The NEP also encourages Indian universities to build strong partnerships with international universities, it is believed that the exchange of ideas between Indian and international institutions will lead to innovative curricula and the construction of knowledge society.

NEP on construction of ‘Knowledge Society’

As stated by Aga Khan “The spirit of knowledge society is the spirit of pluralism-A readiness to accept the other, indeed to learn from him, to see differences as an opportunity rather than a threat”.

Knowledge society shares and generates knowledge to all its members and thereby improves their life condition. This society has an insight to the future in which social and economic development is increasingly based on knowledge. Knowledge society was often seen as a product of technological developments in the information and communication sector as well as economic developments in the service and knowledge intensive sectors. Governments of many countries view knowledge societies as a part of national development.

The concept of knowledge societies includes a social dimension also. It emphasises on social, economic, political, cultural and institutional transformation from a pluralistic approach.

The goal of a knowledge society is to support sustainable development, gender equality, protecting the rights of weaker nations and weaker sections of societies by more equitable distribution of resources.

There are various measures to assess whether a society has transformed itself into a knowledge society. It can be measured by its knowledge assets, ICT and knowledge infrastructure, mechanisms in place for creating new knowledge assets, and infrastructure for assessing knowledge resources. There are various factors which are contributing towards the development of a knowledge society. They are technological progress, globalisation of the world economy, increased importance of specialised knowledge, increased awareness of the importance of knowledge for country´s economic development and creation of new jobs.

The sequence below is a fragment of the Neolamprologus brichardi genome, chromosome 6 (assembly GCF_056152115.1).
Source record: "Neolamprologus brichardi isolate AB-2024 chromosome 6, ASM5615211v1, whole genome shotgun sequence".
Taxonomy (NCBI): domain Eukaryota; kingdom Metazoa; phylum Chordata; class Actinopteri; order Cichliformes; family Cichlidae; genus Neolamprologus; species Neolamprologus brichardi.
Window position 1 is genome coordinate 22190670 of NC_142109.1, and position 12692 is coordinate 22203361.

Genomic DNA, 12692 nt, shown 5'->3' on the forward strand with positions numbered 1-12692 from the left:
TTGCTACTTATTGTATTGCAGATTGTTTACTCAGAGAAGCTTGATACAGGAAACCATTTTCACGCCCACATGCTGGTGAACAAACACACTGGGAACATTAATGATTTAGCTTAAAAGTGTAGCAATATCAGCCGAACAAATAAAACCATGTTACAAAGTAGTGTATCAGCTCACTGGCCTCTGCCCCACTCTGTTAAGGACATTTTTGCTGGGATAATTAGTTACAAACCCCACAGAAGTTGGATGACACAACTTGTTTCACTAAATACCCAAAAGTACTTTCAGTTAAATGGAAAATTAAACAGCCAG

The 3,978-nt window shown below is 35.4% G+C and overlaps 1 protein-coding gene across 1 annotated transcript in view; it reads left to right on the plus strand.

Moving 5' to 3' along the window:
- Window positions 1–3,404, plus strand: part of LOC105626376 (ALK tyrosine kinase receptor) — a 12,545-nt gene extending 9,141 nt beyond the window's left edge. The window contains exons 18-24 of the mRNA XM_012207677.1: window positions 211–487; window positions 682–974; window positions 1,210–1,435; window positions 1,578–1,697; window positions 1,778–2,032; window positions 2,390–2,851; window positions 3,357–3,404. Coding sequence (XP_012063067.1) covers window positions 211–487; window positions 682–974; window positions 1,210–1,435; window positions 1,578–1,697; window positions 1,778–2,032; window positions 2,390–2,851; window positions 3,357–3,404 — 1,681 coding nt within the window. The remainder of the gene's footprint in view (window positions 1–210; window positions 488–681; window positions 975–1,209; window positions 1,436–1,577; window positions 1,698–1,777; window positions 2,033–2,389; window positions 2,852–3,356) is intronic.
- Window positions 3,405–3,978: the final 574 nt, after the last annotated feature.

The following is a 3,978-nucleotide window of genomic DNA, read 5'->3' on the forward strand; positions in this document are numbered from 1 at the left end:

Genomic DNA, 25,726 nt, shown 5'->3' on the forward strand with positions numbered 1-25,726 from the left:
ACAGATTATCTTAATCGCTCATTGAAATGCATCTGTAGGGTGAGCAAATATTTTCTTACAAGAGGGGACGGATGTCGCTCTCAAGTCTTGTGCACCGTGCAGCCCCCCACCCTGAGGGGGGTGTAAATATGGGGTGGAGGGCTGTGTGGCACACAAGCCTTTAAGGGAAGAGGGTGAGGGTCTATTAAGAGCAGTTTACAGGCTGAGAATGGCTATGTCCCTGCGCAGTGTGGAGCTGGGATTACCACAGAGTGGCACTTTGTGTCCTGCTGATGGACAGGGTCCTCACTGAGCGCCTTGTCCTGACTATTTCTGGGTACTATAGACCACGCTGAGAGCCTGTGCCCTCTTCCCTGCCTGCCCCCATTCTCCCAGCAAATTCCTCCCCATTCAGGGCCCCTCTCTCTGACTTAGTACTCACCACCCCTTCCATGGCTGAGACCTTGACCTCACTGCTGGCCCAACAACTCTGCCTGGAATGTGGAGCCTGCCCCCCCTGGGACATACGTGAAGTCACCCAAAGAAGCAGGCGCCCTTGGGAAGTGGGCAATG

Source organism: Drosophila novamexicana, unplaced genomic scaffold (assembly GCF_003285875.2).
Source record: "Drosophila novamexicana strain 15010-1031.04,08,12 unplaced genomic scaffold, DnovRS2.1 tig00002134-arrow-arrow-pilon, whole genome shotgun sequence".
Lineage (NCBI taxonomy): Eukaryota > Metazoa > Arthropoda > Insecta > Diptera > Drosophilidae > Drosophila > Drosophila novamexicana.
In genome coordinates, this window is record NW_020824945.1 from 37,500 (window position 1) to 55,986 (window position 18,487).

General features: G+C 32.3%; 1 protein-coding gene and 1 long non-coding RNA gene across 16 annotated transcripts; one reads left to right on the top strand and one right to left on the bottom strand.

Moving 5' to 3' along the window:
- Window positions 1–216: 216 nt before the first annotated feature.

Knowledge society, is one of the three largest economy in the world. If India is to become a global leader, it is very important to raise a strong knowledge society. The vision of NEP 2020 is to transform India in to an equitable and vibrant knowledge society, by providing high-quality education to all, and thereby making India a global knowledge superpower According to K Kasturirangan, chairman of committee who drafted NEP2020, said “NEP is the need of the hour. It is not just reading of the document, but understanding, analysing, interpreting and getting a picture of it several steps we need to put together,”. NEP 2020 looks to change higher education system of India by improving the quality of universities and colleges. Higher education significantly contributes towards sustainable livelihoods and economic development of the nation. As India moves towards becoming a knowledge economy and society, more and more young Indians are likely to aspire for higher education. The vision of the Policy is to develop knowledge, skills, values, and dispositions that support responsible commitment to human rights, sustainable development and living, and global well-being, thereby reflecting a truly global citizen.

Challenges in implementation of NEP 2020

One of the less debated yet most consequential recommendations of the recently released National Education Policy (NEP) 2020 is in regard to the internationalisation of higher education sector. The policy has frequently mentioned the desire of the government to bring Indian Education at par with global standards. It has also mentioned that India should become ‘Vishwa Guru’ in upcoming years. The suggestions to materialise this aim has already been discussed above. It raises pertinent concerns regarding quality education, inclusive education and the commodification of education.

  • Lack of infrastructure and human resource